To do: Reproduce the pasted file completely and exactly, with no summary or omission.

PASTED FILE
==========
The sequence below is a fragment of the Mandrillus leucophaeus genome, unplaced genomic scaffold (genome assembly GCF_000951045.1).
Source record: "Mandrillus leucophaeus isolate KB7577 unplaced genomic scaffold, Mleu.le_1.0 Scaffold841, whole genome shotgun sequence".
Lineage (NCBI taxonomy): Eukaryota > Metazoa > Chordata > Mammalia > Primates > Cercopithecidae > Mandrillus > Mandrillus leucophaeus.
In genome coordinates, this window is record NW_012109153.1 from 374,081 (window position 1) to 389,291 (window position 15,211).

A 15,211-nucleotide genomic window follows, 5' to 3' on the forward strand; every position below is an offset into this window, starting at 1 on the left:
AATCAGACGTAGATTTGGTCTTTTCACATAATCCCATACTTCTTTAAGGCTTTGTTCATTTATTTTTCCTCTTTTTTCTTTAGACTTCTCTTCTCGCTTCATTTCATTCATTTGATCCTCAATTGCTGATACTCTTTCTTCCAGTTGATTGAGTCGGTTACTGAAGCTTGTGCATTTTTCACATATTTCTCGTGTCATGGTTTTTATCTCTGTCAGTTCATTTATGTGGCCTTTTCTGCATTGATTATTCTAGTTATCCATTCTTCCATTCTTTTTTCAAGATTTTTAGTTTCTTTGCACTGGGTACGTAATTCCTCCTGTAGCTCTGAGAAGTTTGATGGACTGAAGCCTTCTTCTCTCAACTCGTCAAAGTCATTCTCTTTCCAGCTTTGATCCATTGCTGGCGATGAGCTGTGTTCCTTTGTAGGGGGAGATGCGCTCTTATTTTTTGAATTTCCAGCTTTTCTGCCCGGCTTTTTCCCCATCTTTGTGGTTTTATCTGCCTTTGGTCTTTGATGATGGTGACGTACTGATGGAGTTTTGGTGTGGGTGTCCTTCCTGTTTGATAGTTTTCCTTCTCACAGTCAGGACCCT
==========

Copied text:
The sequence below is a fragment of the Mandrillus leucophaeus genome, unplaced genomic scaffold (genome assembly GCF_000951045.1).
Source record: "Mandrillus leucophaeus isolate KB7577 unplaced genomic scaffold, Mleu.le_1.0 Scaffold841, whole genome shotgun sequence".
Lineage (NCBI taxonomy): Eukaryota > Metazoa > Chordata > Mammalia > Primates > Cercopithecidae > Mandrillus > Mandrillus leucophaeus.
In genome coordinates, this window is record NW_012109153.1 from 374,081 (window position 1) to 389,291 (window position 15,211).

A 15,211-nucleotide genomic window follows, 5' to 3' on the forward strand; every position below is an offset into this window, starting at 1 on the left:
AATCAGACGTAGATTTGGTCTTTTCACATAATCCCATACTTCTTTAAGGCTTTGTTCATTTATTTTTCCTCTTTTTTCTTTAGACTTCTCTTCTCGCTTCATTTCATTCATTTGATCCTCAATTGCTGATACTCTTTCTTCCAGTTGATTGAGTCGGTTACTGAAGCTTGTGCATTTTTCACATATTTCTCGTGTCATGGTTTTTATCTCTGTCAGTTCATTTATGTGGCCTTTTCTGCATTGATTATTCTAGTTATCCATTCTTCCATTCTTTTTTCAAGATTTTTAGTTTCTTTGCACTGGGTACGTAATTCCTCCTGTAGCTCTGAGAAGTTTGATGGACTGAAGCCTTCTTCTCTCAACTCGTCAAAGTCATTCTCTTTCCAGCTTTGATCCATTGCTGGCGATGAGCTGTGTTCCTTTGTAGGGGGAGATGCGCTCTTATTTTTTGAATTTCCAGCTTTTCTGCCCGGCTTTTTCCCCATCTTTGTGGTTTTATCTGCCTTTGGTCTTTGATGATGGTGACGTACTGATGGAGTTTTGGTGTGGGTGTCCTTCCTGTTTGATAGTTTTCCTTCTCACAGTCAGGACCCT